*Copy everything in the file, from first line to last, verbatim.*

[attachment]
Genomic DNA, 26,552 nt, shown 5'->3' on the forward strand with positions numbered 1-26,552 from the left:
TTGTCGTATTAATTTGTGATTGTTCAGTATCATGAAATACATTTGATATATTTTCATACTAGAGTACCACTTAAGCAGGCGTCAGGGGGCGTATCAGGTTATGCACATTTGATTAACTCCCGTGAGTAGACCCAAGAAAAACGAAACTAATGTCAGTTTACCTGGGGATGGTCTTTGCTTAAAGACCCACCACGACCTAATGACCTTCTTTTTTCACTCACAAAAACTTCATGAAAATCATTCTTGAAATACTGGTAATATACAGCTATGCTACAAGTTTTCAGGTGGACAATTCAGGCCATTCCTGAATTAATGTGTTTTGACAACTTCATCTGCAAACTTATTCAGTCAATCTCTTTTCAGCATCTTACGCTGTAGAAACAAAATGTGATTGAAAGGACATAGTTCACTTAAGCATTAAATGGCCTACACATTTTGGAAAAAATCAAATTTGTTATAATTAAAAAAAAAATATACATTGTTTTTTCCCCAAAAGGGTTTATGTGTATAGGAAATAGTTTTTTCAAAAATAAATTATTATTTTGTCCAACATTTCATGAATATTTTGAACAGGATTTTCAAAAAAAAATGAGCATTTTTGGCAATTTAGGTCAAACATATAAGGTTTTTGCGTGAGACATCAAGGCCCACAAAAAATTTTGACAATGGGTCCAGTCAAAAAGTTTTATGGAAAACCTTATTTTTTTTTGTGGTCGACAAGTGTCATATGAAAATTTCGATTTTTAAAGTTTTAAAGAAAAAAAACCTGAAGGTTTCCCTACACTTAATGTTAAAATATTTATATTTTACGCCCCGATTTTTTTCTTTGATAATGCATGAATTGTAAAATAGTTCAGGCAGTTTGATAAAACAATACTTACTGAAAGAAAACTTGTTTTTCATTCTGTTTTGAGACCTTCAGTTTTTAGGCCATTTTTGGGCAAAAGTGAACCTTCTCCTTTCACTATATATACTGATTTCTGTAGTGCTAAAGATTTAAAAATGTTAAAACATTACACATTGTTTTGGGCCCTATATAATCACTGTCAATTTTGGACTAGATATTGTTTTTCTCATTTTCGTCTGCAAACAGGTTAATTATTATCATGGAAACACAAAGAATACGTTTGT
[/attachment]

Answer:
Genomic DNA, 26,552 nt, shown 5'->3' on the forward strand with positions numbered 1-26,552 from the left:
TTGTCGTATTAATTTGTGATTGTTCAGTATCATGAAATACATTTGATATATTTTCATACTAGAGTACCACTTAAGCAGGCGTCAGGGGGCGTATCAGGTTATGCACATTTGATTAACTCCCGTGAGTAGACCCAAGAAAAACGAAACTAATGTCAGTTTACCTGGGGATGGTCTTTGCTTAAAGACCCACCACGACCTAATGACCTTCTTTTTTCACTCACAAAAACTTCATGAAAATCATTCTTGAAATACTGGTAATATACAGCTATGCTACAAGTTTTCAGGTGGACAATTCAGGCCATTCCTGAATTAATGTGTTTTGACAACTTCATCTGCAAACTTATTCAGTCAATCTCTTTTCAGCATCTTACGCTGTAGAAACAAAATGTGATTGAAAGGACATAGTTCACTTAAGCATTAAATGGCCTACACATTTTGGAAAAAATCAAATTTGTTATAATTAAAAAAAAAATATACATTGTTTTTTCCCCAAAAGGGTTTATGTGTATAGGAAATAGTTTTTTCAAAAATAAATTATTATTTTGTCCAACATTTCATGAATATTTTGAACAGGATTTTCAAAAAAAAATGAGCATTTTTGGCAATTTAGGTCAAACATATAAGGTTTTTGCGTGAGACATCAAGGCCCACAAAAAATTTTGACAATGGGTCCAGTCAAAAAGTTTTATGGAAAACCTTATTTTTTTTTGTGGTCGACAAGTGTCATATGAAAATTTCGATTTTTAAAGTTTTAAAGAAAAAAAACCTGAAGGTTTCCCTACACTTAATGTTAAAATATTTATATTTTACGCCCCGATTTTTTTCTTTGATAATGCATGAATTGTAAAATAGTTCAGGCAGTTTGATAAAACAATACTTACTGAAAGAAAACTTGTTTTTCATTCTGTTTTGAGACCTTCAGTTTTTAGGCCATTTTTGGGCAAAAGTGAACCTTCTCCTTTCACTATATATACTGATTTCTGTAGTGCTAAAGATTTAAAAATGTTAAAACATTACACATTGTTTTGGGCCCTATATAATCACTGTCAATTTTGGACTAGATATTGTTTTTCTCATTTTCGTCTGCAAACAGGTTAATTATTATCATGGAAACACAAAGAATACGTTTGT